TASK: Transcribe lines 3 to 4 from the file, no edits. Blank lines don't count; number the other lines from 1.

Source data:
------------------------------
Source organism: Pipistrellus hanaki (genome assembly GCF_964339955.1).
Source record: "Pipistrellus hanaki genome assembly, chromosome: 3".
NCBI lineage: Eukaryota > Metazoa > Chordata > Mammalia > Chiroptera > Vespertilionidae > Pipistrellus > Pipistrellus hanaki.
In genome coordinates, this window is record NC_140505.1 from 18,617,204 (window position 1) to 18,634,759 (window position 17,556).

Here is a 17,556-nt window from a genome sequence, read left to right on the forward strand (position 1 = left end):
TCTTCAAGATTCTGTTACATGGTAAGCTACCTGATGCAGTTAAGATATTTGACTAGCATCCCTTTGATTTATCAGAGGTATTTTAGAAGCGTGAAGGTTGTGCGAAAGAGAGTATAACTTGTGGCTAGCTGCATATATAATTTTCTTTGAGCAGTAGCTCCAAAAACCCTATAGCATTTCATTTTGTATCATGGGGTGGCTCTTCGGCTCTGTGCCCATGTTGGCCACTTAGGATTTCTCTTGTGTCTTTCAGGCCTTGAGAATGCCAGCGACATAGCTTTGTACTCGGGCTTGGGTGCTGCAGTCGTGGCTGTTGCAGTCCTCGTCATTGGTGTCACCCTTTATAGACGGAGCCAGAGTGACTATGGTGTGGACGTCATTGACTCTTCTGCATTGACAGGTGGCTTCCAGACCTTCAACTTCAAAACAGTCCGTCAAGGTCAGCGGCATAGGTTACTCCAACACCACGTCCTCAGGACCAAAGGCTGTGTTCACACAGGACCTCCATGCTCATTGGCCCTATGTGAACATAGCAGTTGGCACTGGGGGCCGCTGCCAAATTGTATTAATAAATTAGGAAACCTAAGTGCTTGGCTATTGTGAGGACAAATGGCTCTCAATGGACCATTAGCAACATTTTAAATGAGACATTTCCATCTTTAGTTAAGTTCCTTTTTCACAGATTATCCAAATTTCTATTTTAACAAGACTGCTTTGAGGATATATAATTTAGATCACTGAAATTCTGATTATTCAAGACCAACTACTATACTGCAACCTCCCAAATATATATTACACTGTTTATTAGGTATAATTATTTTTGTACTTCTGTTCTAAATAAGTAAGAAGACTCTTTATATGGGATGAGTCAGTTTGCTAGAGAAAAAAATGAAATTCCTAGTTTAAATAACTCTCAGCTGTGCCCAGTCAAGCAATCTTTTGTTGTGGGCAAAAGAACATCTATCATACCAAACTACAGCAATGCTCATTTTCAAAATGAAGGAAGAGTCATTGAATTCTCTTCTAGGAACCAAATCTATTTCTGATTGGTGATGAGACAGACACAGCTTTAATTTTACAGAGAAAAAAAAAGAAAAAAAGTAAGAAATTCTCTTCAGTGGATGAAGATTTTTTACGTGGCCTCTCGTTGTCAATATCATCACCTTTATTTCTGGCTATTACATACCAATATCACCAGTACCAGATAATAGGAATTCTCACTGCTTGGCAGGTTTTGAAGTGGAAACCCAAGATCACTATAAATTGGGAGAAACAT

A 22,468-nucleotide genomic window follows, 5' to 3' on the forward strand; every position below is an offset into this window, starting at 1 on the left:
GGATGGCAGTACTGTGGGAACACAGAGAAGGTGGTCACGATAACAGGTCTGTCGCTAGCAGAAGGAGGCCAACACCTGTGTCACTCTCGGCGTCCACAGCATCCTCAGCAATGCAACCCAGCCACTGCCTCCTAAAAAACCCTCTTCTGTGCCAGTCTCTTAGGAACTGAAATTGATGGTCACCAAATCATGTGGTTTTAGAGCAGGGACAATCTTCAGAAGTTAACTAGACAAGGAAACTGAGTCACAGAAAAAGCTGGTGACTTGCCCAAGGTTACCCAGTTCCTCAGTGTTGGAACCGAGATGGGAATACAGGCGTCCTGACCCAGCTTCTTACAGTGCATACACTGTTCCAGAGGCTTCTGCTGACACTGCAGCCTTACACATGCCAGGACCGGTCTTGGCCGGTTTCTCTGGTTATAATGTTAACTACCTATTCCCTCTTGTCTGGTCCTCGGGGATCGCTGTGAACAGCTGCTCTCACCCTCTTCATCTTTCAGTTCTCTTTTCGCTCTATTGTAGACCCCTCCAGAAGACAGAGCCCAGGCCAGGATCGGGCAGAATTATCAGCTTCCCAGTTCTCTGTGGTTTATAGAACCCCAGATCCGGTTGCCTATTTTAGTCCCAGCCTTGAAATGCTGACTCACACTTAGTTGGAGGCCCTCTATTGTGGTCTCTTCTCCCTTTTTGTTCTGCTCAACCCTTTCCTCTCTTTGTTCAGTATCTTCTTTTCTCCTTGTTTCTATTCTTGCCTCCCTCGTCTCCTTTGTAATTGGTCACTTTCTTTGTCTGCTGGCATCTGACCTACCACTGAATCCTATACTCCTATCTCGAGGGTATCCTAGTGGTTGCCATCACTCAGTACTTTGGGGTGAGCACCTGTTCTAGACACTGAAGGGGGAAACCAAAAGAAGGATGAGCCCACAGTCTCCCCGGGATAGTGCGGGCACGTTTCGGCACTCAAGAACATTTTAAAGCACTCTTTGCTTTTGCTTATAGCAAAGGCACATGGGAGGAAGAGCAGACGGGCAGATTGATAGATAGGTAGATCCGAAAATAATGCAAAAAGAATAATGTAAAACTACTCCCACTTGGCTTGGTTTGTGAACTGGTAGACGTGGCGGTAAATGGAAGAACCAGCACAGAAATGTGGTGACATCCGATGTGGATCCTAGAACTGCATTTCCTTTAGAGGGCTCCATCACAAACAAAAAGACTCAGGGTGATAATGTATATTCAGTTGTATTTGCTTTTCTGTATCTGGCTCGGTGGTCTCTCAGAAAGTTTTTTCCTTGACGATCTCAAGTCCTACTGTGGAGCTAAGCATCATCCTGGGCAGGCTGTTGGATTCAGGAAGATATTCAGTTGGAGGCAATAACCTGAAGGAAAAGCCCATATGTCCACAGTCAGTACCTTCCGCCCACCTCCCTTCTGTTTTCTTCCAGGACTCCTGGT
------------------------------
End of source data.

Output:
NCBI lineage: Eukaryota > Metazoa > Chordata > Mammalia > Chiroptera > Vespertilionidae > Pipistrellus > Pipistrellus hanaki.
In genome coordinates, this window is record NC_140505.1 from 18,617,204 (window position 1) to 18,634,759 (window position 17,556).